Are your company’s assets at risk from your creditors?
Loans with personal guarantees attached may now damage small companies, says David Prosser.
Small-business owners and directors face a potential timebomb following the pandemic. New research suggests that hundreds of thousands have put personal assets, including their homes, at risk. Last year, more than a third of small businesses took out loans with personal guarantees attached, according to Purbeck Insurance.
Small businesses typically manage their finances, including borrowing, separately from the personal affairs of their owners and directors. This protects owners if the business fails because lenders cannot come after them personally for outstanding debts.
However, where lenders are nervous about the risk of lending to businesses, they may demand a personal guarantee from directors or owners. The guarantor is then legally responsible for settling the debt if the business cannot meet the repayments. Lenders can pursue guarantors for unpaid loans, demanding they sell personal assets, including a family home, in order to pay what is owed.
Under the terms of state-backed Covid-19 initiatives such as the Coronavirus Business Interruption Loan Scheme (CBILS), lenders were typically banned from demanding personal guarantees. But this did not apply on the largest such loans, or on loans arranged outside of these schemes. In Purbeck’s survey, 24% of small firms said they had arranged non-government backed loans that came with personal guarantees, while a further 10% took out CBILS loans large enough for lenders to be entitled to demand such security.
Personal guarantees can make sense in certain circumstances. If your company is short on assets – a problem for many service-sector companies, for example – it may struggle to raise finance even if it is trading well. A personal guarantee, if you are confident that it will never be called upon, can then be a way to raise finance for growth purposes, and to do so at an affordable interest rate.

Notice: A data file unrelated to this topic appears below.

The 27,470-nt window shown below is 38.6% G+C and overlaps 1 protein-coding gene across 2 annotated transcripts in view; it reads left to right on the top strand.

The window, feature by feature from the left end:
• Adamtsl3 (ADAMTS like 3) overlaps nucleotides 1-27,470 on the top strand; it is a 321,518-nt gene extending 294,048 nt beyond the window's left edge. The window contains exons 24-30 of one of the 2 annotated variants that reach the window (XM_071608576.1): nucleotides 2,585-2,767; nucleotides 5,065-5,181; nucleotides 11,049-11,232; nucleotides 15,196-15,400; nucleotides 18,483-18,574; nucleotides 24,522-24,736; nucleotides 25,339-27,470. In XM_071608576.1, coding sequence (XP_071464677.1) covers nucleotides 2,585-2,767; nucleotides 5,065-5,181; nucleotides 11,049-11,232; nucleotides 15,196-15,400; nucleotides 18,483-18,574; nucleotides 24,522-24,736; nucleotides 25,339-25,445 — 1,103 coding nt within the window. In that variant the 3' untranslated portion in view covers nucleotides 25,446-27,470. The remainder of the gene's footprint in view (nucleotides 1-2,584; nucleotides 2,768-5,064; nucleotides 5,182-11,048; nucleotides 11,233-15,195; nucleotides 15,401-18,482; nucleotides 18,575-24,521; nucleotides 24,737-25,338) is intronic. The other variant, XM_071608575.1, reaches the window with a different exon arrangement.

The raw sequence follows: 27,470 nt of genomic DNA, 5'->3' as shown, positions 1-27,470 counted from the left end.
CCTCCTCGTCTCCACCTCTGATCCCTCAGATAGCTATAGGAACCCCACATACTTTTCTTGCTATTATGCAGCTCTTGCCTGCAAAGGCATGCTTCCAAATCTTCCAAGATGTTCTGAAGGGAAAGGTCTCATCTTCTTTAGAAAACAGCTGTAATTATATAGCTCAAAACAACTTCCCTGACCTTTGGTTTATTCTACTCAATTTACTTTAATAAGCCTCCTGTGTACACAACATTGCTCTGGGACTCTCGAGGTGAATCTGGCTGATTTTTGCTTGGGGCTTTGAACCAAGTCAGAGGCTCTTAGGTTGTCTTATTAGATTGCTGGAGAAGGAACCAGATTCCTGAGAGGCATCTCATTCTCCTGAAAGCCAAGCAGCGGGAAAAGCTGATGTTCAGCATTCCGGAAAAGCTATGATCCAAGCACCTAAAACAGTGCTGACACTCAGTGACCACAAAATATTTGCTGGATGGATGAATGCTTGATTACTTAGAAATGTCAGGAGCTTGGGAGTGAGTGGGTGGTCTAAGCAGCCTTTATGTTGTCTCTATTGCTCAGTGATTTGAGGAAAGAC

How to mitigate risk
However, it is vital to enter into personal guarantee arrangements with your eyes open, ideally taking legal and financial advice. There are traps that can catch out the unwary and steps you can take to mitigate risk. Check the terms of guarantees carefully. In some cases, lenders can demand immediate repayment, often with no flexibility to negotiate repayment terms. You may also be on the line for the bank’s costs, including if you decide to pay the loan early. And where several directors provide personal guarantees “jointly and severally”, the bank may not have to chase all of them; it can demand the whole amount from a single director.
There may be some room to push for better terms to protect yourself. Lenders may be prepared to exempt certain assets from the guarantee – the family home, say – if there are other assets of sufficient value to provide security. Alternatively, non-recourse loans, where lenders have no claim beyond certain assets, even if these are not sufficient to repay the debt, can provide some reassurance.
If you are not the sole owner of the business, you may look for additional protections when arranging personal guarantees. For example, you may want to agree a list of issues on which the business cannot make decisions without your consent. You may want provisions that require the company to settle the loan once it has sufficient funds, before it makes other commitments. You should also understand your position if you were to leave the company – or get fired.
Finally, personal-guarantee insurance, available from a small but growing number of specialist insurers, is also worth considering. This covers some of the cost of repaying the loan if the business cannot manage it – up to 80% with certain policies. That reduces the liability of the guarantor. Insurance can be taken out for existing personal guarantees as well as new ones, which may provide some protection to those who borrowed last year.